Students who choose to complete an Honors Senior Thesis must have their project approved at least one term prior to executing the project. To gain approval for a senior thesis, students must complete an application, including a project proposal, signed by two faculty advisors. In keeping with the interdisciplinary nature of the program, the thesis should attempt to move outside the boundaries normally associated with one particular discipline and should be supervised by two readers from different academic fields. While the final product must be a substantial piece of work building on the student’s accumulated knowledge and new research, specific requirements for each thesis will depend on the nature of the project. See the Director or Associate Director for an application and thesis materials. Students may opt to enroll in HON 300: Honors Research Seminar (a two-credit elective) to receive dedicated guidance as they prepare the thesis project.
Honors Approved Electives
Approved Electives are designed to help students achieve expertise in a field outside of the major. These courses are chosen in consultation with an Honors advisor to achieve specific academic or professional goals. CDM students are allotted between 0 and 2 Approved Electives, depending on their major and concentration. Students should consult with an Honors Advisor to determine the number of Approved Electives they are required to fulfill.
Honors students fulfill the university’s requirement for Experiential Learning (EL) through completion of an internship course, a service learning course, or a mentoring course, or through participation in a study abroad program. The course will verify completion of the EL requirement and be placed where appropriate in the student’s academic program – either as a major requirement, open elective, Honors Approved Elective, or (in the case of HON 351) an Honors core requirement.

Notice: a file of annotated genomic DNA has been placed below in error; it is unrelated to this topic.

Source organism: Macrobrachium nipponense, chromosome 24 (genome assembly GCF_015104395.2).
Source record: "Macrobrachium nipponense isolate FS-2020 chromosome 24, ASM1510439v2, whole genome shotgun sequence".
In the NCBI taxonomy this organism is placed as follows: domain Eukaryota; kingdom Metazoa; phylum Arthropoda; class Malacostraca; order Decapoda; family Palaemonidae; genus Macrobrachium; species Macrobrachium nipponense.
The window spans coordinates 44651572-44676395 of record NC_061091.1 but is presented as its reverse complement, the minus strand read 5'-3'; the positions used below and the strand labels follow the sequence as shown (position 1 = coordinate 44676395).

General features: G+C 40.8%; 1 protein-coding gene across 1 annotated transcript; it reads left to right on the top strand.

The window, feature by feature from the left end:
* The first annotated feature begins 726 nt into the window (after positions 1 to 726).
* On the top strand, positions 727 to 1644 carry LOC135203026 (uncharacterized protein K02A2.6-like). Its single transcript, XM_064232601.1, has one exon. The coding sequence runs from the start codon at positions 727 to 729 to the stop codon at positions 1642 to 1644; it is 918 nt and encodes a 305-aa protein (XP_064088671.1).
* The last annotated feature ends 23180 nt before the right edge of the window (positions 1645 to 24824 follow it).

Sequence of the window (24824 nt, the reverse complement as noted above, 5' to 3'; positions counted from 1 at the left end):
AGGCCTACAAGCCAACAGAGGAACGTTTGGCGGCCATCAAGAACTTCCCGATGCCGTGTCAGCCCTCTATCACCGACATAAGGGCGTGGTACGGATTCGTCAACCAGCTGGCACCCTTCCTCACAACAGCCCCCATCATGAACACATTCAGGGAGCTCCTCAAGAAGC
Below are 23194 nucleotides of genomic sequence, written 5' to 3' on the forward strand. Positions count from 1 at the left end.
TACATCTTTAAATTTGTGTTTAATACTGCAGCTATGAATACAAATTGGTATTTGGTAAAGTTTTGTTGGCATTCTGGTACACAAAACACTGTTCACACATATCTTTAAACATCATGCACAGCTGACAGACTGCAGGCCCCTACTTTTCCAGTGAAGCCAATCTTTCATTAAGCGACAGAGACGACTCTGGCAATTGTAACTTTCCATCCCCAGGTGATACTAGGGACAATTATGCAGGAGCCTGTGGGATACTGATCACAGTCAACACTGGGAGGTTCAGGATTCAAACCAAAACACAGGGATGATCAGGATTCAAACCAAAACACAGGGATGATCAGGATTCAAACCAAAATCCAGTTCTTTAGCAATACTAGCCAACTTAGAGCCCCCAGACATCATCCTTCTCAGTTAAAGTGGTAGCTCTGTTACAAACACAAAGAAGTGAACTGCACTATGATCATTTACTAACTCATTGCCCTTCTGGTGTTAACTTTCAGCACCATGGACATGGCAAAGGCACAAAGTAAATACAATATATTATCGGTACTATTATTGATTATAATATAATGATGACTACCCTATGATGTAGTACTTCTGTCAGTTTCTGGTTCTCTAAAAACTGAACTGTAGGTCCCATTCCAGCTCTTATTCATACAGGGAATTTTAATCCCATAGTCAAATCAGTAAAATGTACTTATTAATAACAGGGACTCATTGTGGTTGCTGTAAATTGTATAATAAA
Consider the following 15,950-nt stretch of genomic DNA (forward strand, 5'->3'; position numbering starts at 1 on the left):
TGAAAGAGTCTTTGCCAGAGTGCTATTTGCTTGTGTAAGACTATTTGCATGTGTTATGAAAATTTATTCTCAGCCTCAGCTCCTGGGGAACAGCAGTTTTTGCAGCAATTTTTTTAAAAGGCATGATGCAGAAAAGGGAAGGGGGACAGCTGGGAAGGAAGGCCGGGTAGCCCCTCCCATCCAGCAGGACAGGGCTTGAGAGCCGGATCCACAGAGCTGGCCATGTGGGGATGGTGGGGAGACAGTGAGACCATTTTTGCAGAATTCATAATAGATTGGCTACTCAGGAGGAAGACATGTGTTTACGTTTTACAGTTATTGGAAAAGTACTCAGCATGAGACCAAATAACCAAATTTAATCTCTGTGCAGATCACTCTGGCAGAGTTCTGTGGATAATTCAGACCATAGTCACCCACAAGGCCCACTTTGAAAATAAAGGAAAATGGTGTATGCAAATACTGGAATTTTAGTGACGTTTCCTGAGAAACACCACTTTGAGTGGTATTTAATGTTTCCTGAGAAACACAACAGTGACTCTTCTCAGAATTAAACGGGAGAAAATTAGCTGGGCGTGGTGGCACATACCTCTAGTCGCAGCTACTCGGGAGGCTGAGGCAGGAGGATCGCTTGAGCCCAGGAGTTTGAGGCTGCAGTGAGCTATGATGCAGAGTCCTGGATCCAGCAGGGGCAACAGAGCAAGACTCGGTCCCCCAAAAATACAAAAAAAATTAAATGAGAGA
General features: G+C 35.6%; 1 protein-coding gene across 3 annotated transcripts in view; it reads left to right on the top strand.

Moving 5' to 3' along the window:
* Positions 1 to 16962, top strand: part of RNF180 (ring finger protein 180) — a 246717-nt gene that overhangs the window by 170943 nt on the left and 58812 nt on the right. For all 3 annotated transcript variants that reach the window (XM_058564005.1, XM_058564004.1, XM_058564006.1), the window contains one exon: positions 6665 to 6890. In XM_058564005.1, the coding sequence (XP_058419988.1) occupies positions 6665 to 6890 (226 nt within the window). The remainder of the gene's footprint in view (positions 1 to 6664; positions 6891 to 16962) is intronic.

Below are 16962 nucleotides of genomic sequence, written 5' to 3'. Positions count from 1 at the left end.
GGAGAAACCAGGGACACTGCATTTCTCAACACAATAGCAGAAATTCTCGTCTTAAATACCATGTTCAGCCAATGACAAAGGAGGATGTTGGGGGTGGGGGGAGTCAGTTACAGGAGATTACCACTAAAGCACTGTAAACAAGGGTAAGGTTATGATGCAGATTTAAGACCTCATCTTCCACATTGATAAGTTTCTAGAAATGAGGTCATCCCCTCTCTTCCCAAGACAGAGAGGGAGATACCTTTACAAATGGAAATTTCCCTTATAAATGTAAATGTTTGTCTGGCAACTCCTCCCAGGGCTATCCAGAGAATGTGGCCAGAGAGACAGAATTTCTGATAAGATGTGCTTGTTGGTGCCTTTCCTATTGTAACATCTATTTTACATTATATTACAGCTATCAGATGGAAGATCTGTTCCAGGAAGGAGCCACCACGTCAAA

Major Field Adjustments
In addition, participation in the University Honors Program may affect the requirements for a student's major field. The following adjustments may occur:
- BFA majors in the Honors Program will replace the Honors Approved Elective with one of the required Arts & Literature courses. The second Arts & Literature course requirement is waived.
- CDM majors with major requirements placed in the liberal studies section of the degree will have their Honors Approved Elective requirement adjusted accordingly so that the number of Honors requirements coheres with the number of liberal studies requirements.
Program Combination Restrictions